Psalm 87 Bible Commentary

John Wesley’s Explanatory Notes

(Read all of Psalm 87)

Verse 1

[1] His foundation is in the holy mountains.

Its foundation — The foundation of the temple of God.

Verse 2

[2] The LORD loveth the gates of Zion more than all the dwellings of Jacob.

Zion — That is, Zion itself, or Jerusalem, which was built upon and near mount Zion. He saith Zion rather than Jerusalem, to intimate that he loved Jerusalem for Zion's sake, or for the temple, which he chose for his peculiar dwelling place.

Verse 4

[4] I will make mention of Rahab and Babylon to them that know me: behold Philistia, and Tyre, with Ethiopia; this man was born there.

Rahab — Egypt, so called, either from its pride or natural strength.

Babylon — Under these two and Philistia, the constant enemies of Israel, he seems to understand all the enemies of the church of God, who shall now be not only reconciled but united to them.

Arabia — The nations on every side of them, for Tyre was on the north, Arabia on the South; those nearest to them, and those more remote from them.

Verse 5

[5] And of Zion it shall be said, This and that man was born in her: and the highest himself shall establish her.

Zion — Of Jerusalem, or the church of God.

Said — It shall be acknowledged.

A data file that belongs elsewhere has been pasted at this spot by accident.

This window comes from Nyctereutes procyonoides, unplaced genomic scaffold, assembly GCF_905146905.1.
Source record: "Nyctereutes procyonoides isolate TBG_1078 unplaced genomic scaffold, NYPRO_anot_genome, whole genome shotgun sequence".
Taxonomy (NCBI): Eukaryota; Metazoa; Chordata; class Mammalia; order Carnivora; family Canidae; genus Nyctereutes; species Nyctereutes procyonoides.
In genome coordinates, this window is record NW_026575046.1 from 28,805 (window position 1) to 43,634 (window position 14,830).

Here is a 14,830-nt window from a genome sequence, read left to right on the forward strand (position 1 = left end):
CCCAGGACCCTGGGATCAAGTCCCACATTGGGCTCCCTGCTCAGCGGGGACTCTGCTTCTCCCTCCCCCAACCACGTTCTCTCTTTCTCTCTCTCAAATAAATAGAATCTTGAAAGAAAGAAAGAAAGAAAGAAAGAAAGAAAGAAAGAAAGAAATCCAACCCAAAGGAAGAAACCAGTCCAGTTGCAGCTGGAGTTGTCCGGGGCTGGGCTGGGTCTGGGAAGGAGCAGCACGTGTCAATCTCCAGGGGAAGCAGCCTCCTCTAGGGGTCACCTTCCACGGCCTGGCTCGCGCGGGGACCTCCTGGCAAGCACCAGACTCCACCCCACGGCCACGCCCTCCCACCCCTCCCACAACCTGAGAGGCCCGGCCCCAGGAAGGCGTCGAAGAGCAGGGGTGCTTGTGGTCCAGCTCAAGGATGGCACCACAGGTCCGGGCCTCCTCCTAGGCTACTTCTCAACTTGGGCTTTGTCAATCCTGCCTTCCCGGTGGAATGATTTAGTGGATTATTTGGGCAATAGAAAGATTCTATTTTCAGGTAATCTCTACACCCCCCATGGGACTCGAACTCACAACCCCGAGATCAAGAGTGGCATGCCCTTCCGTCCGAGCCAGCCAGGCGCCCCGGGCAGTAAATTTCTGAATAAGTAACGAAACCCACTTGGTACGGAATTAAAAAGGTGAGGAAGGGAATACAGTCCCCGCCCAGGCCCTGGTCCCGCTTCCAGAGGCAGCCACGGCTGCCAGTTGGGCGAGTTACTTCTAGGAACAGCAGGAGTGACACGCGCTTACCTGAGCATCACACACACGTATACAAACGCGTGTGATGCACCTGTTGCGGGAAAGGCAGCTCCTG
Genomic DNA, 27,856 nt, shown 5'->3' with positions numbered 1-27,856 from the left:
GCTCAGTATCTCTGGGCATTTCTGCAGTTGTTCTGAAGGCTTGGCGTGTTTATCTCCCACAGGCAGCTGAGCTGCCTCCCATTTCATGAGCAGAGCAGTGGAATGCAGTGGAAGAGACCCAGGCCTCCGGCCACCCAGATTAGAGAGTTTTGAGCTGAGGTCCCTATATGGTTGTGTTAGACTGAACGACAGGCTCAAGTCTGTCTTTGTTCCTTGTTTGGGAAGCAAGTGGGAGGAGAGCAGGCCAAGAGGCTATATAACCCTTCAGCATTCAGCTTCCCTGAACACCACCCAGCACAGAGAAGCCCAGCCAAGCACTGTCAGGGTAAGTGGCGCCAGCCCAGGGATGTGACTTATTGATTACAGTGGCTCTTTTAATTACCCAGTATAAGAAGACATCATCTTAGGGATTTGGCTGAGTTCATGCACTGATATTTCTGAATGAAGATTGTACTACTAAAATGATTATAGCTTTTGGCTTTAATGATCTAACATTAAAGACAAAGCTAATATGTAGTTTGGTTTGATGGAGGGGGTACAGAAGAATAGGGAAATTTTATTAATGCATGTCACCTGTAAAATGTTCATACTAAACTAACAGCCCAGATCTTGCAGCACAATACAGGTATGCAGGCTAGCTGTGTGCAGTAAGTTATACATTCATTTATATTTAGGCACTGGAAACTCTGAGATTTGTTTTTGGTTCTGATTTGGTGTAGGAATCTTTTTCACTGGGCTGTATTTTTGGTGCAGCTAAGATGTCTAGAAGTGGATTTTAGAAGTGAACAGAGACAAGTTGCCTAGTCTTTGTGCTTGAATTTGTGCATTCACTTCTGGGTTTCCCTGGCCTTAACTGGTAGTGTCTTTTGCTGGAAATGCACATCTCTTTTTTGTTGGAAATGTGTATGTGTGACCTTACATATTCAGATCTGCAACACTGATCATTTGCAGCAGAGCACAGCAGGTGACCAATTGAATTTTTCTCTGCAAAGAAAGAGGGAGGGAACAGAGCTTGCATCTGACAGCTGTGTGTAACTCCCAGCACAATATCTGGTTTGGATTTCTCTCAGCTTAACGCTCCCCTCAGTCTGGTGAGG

Man — Heb. Man and man, all sorts of men without difference of nations.

Establish — And this shall not be a transient, but a lasting work; Zion shall continue in its strength and fertility because the Almighty God is her founder and protector.

Verse 6

[6] The LORD shall count, when he writeth up the people, that this man was born there. /*Selah*/.

When — When God, the maker and governor of this city shall take a survey of all his citizens. It is an allusion to princes or governors of cities that use to write and keep a register of all their people.

Verse 7

[7] As well the singers as the players on instruments shall be there: all my springs are in thee.

Singers — There shall be great rejoicing and praising God, both with vocal and instrumental musick, for this glorious work of the conversion of the Gentiles. He describe's evangelical worship, by legal phrases and customs, as the prophets frequently do.

In thee — In Zion or the church. These words may be here added as the burden of the song, which these singers are supposed to have sung, in the name of all the people of God. All our desires and delights are in thee, all the springs of mercy, grace, and glory, flow to us only in and thro' thee.